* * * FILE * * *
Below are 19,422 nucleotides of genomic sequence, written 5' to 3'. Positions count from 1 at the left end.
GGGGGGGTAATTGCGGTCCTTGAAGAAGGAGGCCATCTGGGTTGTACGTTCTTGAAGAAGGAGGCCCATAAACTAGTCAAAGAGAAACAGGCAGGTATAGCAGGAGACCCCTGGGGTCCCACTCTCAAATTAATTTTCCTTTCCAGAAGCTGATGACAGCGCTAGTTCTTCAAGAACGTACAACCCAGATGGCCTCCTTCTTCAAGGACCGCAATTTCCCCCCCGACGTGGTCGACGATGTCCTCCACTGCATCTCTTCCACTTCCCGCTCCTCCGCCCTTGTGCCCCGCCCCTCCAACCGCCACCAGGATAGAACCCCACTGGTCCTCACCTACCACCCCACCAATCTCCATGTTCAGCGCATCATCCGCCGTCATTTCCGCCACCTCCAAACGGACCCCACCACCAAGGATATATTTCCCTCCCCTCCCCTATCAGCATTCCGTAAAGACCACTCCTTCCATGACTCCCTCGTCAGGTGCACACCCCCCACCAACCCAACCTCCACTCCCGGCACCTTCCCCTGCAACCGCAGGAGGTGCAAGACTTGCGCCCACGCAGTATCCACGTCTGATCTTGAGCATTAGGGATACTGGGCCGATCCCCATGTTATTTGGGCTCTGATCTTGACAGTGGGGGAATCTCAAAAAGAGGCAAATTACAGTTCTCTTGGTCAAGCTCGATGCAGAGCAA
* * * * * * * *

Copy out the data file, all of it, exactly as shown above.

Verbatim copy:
Below are 19,422 nucleotides of genomic sequence, written 5' to 3'. Positions count from 1 at the left end.
GGGGGGGTAATTGCGGTCCTTGAAGAAGGAGGCCATCTGGGTTGTACGTTCTTGAAGAAGGAGGCCCATAAACTAGTCAAAGAGAAACAGGCAGGTATAGCAGGAGACCCCTGGGGTCCCACTCTCAAATTAATTTTCCTTTCCAGAAGCTGATGACAGCGCTAGTTCTTCAAGAACGTACAACCCAGATGGCCTCCTTCTTCAAGGACCGCAATTTCCCCCCCGACGTGGTCGACGATGTCCTCCACTGCATCTCTTCCACTTCCCGCTCCTCCGCCCTTGTGCCCCGCCCCTCCAACCGCCACCAGGATAGAACCCCACTGGTCCTCACCTACCACCCCACCAATCTCCATGTTCAGCGCATCATCCGCCGTCATTTCCGCCACCTCCAAACGGACCCCACCACCAAGGATATATTTCCCTCCCCTCCCCTATCAGCATTCCGTAAAGACCACTCCTTCCATGACTCCCTCGTCAGGTGCACACCCCCCACCAACCCAACCTCCACTCCCGGCACCTTCCCCTGCAACCGCAGGAGGTGCAAGACTTGCGCCCACGCAGTATCCACGTCTGATCTTGAGCATTAGGGATACTGGGCCGATCCCCATGTTATTTGGGCTCTGATCTTGACAGTGGGGGAATCTCAAAAAGAGGCAAATTACAGTTCTCTTGGTCAAGCTCGATGCAGAGCAA